A primary focus of our training program is to provide comprehensive training in the clinical care of hospitalized children and infants, including a broad scope of pediatric hospitalist practice at both our tertiary teaching hospital and in community hospital settings. Fellows will primarily lead in the care of hospitalized children on the general medical teams at Children’s Hospital Colorado - a state of the art facility that opened in 2007. Fellows will also rotate at one or more of Children’s Hospital of Colorado’s Network of Care sites - satellite campuses providing inpatient pediatric care in a community hospital setting. In addition, fellows will have the opportunity to explore specific areas of clinical interest with clinical electives including, but not limited to, neonatology, newborn nursery, intensive care, pulmonology, and gastroenterology. Under the supervision of a large and diverse faculty, trainees gain exposure to a broad spectrum of clinical problems in a variety of settings. Fellows will receive ample opportunities to learn all of the common procedures employed in pediatric hospital medicine.
Fellows in our program will develop the clinical skills necessary to prepare them to competently and confidently manage the broad spectrum of conditions that fall within the practice of pediatric hospital medicine. The combination of multiple clinical sites, each with distinct patient populations, enhances the opportunities to become familiar with a wide breadth of complexity and acuity. In addition to the common problems for which children are hospitalized, the patient population at Children’s Hospital of Colorado includes a large number of patients with rare, complex and/or chronic medical needs, including patients referred from around the mountain west and western Great Plains. In this setting, the hospitalist is often coordinating care among multiple medical and surgical specialists as well as identifying long term health care needs. The patient population in the Network of Care generally represents the scope of illnesses generally cared for in community hospitals such as respiratory infections, asthma, urinary tract infections, and similar low complexity hospitalized children who do not require subspecialty consultants. Among the services provided by the hospitalist service are procedural sedation, metabolic lumbar puncture, medical consults for patients on the surgical service and for patients on the neuropsychiatric unit, and co-management of complex surgical spine patients. It is expected that fellows will be proficient at procedural sedation and lumbar puncture early in the first year of training and that first year fellows will demonstrate excellent communication with consultants, primary care providers, nurses, ancillary staff, and colleagues.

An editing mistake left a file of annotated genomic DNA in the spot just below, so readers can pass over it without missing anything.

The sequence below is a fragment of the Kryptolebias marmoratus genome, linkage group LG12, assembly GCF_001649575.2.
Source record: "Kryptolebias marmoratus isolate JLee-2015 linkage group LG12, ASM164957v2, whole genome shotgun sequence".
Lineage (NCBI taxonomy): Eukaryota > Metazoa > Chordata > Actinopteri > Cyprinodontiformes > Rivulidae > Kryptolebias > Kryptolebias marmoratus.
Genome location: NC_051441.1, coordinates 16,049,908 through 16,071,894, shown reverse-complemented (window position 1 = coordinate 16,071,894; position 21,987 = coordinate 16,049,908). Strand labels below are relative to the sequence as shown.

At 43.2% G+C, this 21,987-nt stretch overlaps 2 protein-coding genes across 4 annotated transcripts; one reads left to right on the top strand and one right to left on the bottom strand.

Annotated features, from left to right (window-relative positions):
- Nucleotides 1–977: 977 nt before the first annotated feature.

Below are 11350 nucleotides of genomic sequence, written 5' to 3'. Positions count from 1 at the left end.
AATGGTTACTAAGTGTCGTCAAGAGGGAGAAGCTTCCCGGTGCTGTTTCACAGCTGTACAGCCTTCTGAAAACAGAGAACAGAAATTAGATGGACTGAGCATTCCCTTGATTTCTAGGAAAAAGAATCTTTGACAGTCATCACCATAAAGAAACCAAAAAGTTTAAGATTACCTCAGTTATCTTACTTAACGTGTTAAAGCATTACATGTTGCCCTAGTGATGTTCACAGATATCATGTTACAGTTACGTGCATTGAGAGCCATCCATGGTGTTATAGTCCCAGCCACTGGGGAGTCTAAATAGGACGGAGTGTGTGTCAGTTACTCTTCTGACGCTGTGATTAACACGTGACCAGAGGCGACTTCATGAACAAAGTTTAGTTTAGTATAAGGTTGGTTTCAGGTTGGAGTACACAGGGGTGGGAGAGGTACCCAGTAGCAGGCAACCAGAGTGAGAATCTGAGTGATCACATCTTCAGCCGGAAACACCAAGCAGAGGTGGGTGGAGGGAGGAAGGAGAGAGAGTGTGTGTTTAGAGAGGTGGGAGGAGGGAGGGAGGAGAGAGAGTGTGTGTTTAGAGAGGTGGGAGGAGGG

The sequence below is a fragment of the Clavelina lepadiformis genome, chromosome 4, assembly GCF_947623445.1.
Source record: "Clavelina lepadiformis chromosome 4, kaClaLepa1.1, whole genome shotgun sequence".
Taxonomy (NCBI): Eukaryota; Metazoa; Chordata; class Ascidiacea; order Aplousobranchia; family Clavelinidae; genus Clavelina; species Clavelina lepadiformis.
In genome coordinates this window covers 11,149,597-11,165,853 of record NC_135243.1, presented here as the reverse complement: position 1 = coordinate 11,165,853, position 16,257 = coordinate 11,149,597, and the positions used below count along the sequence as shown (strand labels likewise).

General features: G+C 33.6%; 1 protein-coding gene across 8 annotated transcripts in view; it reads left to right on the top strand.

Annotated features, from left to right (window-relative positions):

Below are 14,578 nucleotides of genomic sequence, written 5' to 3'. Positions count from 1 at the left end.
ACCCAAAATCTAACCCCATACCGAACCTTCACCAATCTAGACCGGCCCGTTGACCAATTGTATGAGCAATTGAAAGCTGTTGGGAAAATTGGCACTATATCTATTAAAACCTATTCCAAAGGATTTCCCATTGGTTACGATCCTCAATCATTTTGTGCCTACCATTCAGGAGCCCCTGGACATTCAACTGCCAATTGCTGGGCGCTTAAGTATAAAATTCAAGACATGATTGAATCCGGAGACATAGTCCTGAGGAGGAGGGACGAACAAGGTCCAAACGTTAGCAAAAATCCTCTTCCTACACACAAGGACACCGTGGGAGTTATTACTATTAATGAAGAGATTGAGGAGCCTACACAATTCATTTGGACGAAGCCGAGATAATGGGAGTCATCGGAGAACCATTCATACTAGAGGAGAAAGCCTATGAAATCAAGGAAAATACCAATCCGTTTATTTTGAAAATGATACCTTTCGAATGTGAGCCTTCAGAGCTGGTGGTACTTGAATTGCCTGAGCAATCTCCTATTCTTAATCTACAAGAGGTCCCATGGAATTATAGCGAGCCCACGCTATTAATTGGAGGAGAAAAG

Expectations and Responsibilities